Finding Creativity on IQ Tests
IQ tests have received a very large number of criticisms since their inception. One of the main arguments made against the use of IQ tests is that they don’t measure creativity. But is this true? Surely creativity involves thoughtful reasoning, divergent production, pattern detection, learning, and other skills tapped into by IQ tests. Indeed, recent research shows that on-the-spot novel problem solving (fluid intelligence) and task switching is related to the ability to come up with unusual uses for an object. So perhaps throwing away IQ tests entirely would be throwing the baby away with the bathwater. Properly administered and interpreted, IQ test scores may shed some light on a person’s creative potential.
There are lots of reasons why a student may be referred to a school psychologist. Perhaps the student is demonstrating a particular learning disability. Perhaps the student appears right for gifted education. When a student is referred to a school psychologist, the clinician may decide to administer an IQ test to determine the student’s pattern of strengths and weaknesses. Whatever the reason for the referral, there is good reason to assess creativity. Creativity is a crucial skills for success and greatness in life, and is often missed just by looking at an individual’s global IQ score (which takes the average performance across different subtests).
When administering an IQ test, it’s crucial that the psychologist adopt the intelligent testing approach. Coined by Alan S. Kaufman, intelligent testing involves a focus on the person being tested, and how that individuals responds, or why that individuals responds in a certain manner, in addition to how well they respond. The psychologist can help the child or adult being evaluated by observing and interpreting a wide range of behaviors, making inferences about observed problem-solving strategies, and interpreting the test profile within the context of pertinent background information about the person, clinical behaviors observed during the evaluation, and the latest theories and research in the field of cognitive science and learning theory. The entire assessment process should viewed as an experiment conducted with a sample size of one person. Such testing requires a knowledgeable researcher, and test results are meaningless until the individual’s scores are put into context by the examiner.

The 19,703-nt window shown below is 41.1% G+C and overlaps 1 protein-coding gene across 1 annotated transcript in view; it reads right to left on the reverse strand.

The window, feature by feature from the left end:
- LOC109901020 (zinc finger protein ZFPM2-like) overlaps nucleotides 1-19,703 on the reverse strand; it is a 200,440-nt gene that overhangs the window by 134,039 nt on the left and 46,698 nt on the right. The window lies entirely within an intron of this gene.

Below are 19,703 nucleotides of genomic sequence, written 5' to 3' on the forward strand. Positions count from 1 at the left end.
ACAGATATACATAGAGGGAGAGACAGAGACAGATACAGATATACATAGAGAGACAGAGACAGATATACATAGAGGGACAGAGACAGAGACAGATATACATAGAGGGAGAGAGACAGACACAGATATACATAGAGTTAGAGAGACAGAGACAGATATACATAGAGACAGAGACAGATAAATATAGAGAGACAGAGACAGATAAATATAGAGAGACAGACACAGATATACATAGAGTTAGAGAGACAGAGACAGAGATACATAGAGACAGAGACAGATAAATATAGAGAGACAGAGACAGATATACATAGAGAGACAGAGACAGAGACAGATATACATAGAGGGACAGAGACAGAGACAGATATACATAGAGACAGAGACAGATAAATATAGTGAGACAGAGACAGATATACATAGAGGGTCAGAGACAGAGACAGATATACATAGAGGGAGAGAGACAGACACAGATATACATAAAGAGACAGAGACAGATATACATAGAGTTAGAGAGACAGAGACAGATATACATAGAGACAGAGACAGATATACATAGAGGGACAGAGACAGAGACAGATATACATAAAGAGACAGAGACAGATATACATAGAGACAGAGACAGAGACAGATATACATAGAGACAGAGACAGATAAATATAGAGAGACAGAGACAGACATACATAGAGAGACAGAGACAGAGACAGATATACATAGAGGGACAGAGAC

The test administrator should look way beyond global IQ scores. Many aspects of psychology are brought to bear in the analysis and interpretation of a cluster of scores, and all of this information is added to what is already known about the client before the testing session even begins. The accumulated background information and reasons for referral are all part of what is included in forming conclusions and preparing treatment and remedial suggestions that attempt to answer the referral questions. In sum, during the test selection, administration, and interpretation process, one should use the following: knowledge of intelligence-creativity research, the latest theories of intelligence and creativity, and clinical skills or experience in working with creative individuals.
In extracting information about creativity from performance on an IQ test, these principles are of the utmost of importance. So what can clinicians do when a referral question requires them to find evidence of a person’s creative potential from a comprehensive assessment? I teamed up with Alan Kaufman’s son James C. Kaufman (who is a superstar in the creativity field) and Elizabeth O. Lichtenberger (a leading assessment specialist) to explore just this question (download full paper here). We believe that a test administrator can use the intelligent testing philosophy to find evidence of creativity within the administered IQ subtests. In particular, we make a few recommendations of how to make use of the already existing individually administered cognitive and achievement batteries to extract information about an individual’s creative potential.